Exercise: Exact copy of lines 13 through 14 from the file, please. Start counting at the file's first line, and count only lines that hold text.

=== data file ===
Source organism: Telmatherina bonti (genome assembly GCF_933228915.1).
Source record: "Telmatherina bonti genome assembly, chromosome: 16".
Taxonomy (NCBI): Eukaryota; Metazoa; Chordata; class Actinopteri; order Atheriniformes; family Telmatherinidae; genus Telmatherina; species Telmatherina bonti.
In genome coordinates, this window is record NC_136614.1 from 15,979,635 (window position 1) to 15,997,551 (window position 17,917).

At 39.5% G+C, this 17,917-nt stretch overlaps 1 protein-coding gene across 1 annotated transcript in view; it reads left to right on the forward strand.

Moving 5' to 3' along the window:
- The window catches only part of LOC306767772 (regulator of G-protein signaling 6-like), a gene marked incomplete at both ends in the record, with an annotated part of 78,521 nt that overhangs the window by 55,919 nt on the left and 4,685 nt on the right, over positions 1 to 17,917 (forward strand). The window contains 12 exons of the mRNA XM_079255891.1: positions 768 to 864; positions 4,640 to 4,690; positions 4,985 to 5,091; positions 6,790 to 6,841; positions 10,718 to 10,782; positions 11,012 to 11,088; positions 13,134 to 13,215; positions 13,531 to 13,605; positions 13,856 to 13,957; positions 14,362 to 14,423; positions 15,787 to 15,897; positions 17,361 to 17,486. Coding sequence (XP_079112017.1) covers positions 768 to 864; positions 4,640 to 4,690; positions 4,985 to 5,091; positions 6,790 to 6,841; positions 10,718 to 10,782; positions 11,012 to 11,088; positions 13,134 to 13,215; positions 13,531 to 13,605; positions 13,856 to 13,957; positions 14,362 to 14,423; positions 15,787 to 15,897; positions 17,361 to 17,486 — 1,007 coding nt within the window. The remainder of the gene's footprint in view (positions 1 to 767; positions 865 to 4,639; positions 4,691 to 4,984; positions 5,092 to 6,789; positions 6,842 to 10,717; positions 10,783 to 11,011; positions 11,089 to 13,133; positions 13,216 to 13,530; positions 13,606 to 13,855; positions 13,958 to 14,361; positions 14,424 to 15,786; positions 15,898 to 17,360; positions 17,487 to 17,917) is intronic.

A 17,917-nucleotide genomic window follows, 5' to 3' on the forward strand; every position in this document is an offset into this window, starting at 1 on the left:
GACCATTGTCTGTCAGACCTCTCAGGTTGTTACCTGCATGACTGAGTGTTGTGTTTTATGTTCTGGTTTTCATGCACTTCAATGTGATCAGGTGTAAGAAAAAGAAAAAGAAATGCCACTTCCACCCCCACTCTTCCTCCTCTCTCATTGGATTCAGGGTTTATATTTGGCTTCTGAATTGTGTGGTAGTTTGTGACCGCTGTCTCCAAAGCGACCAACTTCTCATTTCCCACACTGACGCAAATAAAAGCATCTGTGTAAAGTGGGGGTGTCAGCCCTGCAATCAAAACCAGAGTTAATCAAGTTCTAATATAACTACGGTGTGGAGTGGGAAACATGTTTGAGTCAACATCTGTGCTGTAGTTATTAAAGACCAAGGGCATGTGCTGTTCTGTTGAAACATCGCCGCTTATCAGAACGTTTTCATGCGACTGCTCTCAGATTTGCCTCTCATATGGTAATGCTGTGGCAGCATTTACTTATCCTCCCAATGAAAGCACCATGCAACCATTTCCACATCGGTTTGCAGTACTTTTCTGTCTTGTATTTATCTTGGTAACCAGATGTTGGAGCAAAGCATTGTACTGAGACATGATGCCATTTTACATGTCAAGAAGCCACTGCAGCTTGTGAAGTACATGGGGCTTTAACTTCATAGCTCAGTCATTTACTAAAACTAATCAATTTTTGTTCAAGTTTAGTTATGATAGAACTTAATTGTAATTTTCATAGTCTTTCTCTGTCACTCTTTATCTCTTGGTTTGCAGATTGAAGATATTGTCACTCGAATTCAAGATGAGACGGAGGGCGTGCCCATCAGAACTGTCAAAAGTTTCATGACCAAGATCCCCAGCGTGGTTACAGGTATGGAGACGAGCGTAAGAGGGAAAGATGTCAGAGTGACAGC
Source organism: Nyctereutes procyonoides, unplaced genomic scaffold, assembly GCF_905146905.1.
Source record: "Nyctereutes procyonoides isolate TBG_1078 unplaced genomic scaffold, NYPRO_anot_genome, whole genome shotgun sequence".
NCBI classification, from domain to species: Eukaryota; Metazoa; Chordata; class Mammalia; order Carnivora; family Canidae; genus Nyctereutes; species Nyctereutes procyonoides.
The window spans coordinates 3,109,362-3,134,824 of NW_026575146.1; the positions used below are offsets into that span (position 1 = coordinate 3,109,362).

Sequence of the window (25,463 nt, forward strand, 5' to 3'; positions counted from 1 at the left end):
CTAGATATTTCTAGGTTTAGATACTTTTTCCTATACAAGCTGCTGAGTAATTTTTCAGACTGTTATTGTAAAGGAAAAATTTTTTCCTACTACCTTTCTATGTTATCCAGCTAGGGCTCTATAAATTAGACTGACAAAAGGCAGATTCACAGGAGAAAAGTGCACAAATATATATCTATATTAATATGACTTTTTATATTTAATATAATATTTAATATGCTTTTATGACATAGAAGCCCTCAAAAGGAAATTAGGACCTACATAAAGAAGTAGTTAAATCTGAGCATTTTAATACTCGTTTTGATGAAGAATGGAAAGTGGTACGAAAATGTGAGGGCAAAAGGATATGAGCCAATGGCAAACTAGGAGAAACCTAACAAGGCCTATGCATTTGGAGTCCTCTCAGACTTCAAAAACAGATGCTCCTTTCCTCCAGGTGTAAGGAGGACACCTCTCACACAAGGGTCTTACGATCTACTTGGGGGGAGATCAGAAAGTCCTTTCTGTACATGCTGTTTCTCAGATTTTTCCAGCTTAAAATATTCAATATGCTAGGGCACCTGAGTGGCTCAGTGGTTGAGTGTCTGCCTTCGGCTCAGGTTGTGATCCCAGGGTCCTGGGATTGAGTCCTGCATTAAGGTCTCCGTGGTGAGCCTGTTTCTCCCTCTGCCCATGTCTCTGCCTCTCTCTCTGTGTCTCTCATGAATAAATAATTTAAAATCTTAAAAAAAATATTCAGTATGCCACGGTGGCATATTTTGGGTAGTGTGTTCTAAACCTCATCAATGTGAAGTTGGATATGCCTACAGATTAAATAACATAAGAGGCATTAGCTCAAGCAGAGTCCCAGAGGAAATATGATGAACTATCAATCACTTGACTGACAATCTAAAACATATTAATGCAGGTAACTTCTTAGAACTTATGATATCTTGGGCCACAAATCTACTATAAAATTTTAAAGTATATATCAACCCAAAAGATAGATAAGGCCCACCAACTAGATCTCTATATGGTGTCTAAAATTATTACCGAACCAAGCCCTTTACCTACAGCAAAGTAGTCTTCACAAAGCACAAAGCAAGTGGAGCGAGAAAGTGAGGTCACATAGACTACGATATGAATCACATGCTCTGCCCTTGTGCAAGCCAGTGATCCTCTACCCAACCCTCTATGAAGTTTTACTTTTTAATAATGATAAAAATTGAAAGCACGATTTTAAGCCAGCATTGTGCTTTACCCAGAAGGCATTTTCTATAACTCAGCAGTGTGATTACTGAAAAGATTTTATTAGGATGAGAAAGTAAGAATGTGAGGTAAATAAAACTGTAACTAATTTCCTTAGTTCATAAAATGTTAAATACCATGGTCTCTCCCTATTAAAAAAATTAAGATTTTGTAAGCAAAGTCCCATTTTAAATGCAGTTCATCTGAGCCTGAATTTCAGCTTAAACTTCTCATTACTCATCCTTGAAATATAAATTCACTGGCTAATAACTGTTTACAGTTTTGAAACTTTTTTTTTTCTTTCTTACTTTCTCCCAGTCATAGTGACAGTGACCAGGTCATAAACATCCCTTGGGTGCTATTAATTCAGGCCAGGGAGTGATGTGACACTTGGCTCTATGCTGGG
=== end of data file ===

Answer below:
The window spans coordinates 3,109,362-3,134,824 of NW_026575146.1; the positions used below are offsets into that span (position 1 = coordinate 3,109,362).

Sequence of the window (25,463 nt, forward strand, 5' to 3'; positions counted from 1 at the left end):